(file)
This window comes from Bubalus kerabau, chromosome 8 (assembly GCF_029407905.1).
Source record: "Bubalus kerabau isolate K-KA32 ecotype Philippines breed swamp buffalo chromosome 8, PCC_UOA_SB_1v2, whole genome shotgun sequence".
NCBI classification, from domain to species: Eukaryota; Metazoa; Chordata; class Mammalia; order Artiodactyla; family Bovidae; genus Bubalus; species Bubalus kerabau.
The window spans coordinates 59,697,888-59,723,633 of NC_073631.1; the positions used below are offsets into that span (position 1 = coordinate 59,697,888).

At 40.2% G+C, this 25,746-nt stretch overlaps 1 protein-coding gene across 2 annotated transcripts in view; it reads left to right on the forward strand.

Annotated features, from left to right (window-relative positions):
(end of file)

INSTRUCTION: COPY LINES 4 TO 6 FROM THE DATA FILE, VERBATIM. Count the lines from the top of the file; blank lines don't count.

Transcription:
The window spans coordinates 59,697,888-59,723,633 of NC_073631.1; the positions used below are offsets into that span (position 1 = coordinate 59,697,888).

At 40.2% G+C, this 25,746-nt stretch overlaps 1 protein-coding gene across 2 annotated transcripts in view; it reads left to right on the forward strand.

Annotated features, from left to right (window-relative positions):